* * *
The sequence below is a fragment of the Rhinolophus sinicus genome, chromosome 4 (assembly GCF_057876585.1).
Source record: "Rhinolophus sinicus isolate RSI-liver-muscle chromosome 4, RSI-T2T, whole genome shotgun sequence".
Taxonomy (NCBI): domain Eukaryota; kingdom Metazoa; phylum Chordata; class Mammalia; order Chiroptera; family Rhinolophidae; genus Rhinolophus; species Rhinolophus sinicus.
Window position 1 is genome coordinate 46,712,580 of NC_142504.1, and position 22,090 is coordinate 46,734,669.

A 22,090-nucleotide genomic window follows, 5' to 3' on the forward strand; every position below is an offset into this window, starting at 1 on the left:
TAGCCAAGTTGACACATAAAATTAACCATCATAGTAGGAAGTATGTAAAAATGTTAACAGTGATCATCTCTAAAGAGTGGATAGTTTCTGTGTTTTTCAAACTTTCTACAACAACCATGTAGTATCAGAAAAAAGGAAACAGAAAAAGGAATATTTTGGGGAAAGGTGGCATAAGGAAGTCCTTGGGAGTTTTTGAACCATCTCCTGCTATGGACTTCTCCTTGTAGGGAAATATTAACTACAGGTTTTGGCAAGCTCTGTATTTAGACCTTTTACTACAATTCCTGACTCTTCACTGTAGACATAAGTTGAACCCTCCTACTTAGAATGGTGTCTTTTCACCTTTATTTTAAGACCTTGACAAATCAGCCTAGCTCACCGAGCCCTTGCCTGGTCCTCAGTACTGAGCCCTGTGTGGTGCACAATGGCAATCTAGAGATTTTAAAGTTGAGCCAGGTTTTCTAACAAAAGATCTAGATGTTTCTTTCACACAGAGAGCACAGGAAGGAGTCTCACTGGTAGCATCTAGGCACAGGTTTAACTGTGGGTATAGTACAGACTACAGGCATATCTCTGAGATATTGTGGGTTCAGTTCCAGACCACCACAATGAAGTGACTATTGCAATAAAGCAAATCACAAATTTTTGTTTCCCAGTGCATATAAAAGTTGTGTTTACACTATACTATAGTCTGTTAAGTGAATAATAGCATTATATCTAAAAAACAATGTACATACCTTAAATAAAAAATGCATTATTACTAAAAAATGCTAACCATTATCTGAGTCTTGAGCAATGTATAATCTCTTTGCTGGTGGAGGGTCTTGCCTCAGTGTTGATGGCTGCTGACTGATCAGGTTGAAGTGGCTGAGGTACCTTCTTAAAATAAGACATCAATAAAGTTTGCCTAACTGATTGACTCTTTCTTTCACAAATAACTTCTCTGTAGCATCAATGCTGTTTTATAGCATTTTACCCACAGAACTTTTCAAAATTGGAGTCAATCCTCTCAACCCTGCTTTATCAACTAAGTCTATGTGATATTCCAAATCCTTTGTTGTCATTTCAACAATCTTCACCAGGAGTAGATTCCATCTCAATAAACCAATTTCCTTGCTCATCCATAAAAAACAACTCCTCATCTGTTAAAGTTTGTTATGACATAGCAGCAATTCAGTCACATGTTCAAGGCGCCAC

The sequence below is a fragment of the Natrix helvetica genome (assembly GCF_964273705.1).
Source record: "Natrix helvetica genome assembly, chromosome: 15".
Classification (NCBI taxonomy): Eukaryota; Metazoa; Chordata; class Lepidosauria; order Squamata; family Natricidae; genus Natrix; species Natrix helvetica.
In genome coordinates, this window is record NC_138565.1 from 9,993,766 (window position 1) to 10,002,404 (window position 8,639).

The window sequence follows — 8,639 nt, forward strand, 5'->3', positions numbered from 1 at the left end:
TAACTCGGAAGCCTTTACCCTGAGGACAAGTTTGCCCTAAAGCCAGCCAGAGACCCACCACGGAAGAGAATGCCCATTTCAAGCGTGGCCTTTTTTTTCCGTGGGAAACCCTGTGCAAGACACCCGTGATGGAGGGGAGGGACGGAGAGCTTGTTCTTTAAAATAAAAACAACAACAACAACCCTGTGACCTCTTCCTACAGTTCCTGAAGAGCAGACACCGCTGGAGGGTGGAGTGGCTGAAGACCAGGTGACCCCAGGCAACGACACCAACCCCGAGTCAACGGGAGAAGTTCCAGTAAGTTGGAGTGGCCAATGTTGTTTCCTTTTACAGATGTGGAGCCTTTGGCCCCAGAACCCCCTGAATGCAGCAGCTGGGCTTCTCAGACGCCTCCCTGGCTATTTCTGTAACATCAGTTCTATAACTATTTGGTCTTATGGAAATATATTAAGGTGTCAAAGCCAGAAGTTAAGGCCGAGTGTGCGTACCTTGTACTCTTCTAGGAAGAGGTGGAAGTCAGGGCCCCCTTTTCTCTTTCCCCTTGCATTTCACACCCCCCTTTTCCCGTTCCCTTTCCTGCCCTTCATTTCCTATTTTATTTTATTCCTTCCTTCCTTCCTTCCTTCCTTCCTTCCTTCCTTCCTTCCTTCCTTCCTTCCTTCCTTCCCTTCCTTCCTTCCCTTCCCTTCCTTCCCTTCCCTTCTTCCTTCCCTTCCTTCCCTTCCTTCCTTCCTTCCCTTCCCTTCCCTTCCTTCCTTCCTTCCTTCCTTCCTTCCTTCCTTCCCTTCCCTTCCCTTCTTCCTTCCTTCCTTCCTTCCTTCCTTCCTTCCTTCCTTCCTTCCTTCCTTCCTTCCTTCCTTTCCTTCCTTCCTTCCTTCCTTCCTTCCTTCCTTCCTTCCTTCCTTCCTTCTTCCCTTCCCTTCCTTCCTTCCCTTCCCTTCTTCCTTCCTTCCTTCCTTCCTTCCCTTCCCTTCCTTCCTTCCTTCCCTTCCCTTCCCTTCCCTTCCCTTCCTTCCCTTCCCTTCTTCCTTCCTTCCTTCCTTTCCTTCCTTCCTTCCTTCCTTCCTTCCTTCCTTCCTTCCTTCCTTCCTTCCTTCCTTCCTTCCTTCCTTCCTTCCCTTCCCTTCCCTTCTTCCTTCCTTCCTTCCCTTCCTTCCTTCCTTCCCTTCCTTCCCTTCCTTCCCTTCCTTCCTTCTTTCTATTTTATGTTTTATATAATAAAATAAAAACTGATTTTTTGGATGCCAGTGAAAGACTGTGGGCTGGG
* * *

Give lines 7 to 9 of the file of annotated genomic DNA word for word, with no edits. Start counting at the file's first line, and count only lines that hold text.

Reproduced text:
The sequence below is a fragment of the Natrix helvetica genome (assembly GCF_964273705.1).
Source record: "Natrix helvetica genome assembly, chromosome: 15".
Classification (NCBI taxonomy): Eukaryota; Metazoa; Chordata; class Lepidosauria; order Squamata; family Natricidae; genus Natrix; species Natrix helvetica.